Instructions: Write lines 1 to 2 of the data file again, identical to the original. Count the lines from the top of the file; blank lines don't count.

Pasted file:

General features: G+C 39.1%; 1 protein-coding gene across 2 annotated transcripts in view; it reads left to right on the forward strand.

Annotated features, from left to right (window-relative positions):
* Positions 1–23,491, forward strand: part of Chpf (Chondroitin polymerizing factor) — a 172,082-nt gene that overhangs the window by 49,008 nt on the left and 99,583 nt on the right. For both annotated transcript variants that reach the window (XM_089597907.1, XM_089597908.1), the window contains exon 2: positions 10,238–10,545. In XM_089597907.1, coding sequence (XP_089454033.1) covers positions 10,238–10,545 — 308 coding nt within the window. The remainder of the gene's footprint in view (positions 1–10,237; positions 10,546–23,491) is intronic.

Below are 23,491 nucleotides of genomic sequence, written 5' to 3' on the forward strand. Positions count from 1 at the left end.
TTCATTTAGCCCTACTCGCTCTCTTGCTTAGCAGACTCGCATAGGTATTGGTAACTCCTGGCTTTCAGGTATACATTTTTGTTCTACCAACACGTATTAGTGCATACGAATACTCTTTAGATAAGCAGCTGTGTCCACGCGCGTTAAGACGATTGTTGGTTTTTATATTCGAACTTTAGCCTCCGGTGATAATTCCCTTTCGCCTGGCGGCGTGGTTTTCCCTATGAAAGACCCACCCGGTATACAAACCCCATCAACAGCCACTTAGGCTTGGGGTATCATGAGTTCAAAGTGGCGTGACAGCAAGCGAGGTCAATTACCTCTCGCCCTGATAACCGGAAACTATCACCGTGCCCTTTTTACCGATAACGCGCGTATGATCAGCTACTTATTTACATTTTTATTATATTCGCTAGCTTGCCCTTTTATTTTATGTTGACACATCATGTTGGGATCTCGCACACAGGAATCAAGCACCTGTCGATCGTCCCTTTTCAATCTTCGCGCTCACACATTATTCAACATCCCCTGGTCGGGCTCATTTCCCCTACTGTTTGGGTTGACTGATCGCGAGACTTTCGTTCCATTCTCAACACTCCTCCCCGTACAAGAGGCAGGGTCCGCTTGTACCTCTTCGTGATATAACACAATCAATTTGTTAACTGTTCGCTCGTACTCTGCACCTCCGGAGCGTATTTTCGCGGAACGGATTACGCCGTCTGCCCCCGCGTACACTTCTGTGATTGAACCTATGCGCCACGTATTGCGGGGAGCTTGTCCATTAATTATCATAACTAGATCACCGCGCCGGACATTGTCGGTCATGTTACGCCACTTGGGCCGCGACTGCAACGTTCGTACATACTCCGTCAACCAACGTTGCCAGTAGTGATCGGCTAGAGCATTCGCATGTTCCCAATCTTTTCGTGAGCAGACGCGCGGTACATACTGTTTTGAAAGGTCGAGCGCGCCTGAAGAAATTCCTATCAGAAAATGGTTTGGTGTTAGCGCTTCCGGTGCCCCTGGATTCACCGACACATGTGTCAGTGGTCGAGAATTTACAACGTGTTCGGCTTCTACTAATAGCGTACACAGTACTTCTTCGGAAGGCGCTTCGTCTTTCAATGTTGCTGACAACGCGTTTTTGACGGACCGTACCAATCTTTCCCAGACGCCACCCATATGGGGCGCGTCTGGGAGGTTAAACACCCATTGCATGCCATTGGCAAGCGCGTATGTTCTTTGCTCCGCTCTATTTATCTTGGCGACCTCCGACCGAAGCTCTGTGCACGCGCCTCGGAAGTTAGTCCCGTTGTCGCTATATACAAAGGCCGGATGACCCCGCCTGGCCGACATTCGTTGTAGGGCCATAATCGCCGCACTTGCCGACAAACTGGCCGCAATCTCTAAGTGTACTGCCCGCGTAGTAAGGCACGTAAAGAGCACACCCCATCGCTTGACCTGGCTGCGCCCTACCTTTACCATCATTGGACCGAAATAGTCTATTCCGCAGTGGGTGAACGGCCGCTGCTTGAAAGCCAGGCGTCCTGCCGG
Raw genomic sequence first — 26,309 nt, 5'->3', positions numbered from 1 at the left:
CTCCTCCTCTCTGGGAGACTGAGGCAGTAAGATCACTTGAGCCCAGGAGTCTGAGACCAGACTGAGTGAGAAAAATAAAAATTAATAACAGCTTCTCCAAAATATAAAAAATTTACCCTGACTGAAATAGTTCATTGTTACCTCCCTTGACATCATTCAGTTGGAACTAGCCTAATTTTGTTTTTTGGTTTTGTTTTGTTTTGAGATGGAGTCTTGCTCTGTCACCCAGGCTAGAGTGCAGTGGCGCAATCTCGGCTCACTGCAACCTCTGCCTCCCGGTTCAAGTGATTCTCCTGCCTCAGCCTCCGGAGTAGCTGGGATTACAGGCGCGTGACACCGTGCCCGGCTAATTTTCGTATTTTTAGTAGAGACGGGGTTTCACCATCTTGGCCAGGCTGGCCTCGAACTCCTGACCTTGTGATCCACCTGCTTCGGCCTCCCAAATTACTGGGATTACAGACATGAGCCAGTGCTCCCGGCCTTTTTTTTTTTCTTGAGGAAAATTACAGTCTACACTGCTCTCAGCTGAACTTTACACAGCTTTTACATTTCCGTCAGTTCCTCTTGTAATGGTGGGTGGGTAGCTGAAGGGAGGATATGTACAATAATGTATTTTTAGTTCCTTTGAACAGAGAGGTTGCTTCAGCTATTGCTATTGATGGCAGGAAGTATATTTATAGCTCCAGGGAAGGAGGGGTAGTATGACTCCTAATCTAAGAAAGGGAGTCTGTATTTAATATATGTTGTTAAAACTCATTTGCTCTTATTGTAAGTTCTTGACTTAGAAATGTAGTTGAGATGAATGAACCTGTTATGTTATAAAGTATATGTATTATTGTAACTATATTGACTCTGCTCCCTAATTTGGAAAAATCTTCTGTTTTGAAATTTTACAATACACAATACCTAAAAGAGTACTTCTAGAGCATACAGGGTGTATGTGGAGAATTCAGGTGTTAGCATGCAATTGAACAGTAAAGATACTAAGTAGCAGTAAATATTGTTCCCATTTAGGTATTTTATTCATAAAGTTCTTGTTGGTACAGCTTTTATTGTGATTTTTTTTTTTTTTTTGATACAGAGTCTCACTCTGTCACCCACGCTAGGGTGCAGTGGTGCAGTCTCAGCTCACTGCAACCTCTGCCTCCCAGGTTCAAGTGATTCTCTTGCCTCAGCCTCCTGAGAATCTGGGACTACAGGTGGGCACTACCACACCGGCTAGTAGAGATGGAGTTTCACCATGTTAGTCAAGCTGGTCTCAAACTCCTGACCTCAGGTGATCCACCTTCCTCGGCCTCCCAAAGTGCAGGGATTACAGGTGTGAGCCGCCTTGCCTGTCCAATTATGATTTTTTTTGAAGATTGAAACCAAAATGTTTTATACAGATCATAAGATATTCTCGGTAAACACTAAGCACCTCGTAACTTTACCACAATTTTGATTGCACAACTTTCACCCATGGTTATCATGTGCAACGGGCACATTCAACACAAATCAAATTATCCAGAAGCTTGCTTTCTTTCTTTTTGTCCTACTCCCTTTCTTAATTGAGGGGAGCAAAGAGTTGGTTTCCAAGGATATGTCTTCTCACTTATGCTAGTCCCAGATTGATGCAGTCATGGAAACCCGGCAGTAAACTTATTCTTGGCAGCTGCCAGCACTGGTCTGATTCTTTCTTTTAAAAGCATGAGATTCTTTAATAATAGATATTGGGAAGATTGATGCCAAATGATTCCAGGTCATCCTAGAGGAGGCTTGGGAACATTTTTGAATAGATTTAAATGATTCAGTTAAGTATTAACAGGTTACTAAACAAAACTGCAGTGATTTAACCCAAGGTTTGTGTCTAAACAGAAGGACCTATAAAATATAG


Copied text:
General features: G+C 39.1%; 1 protein-coding gene across 2 annotated transcripts in view; it reads left to right on the forward strand.

Annotated features, from left to right (window-relative positions):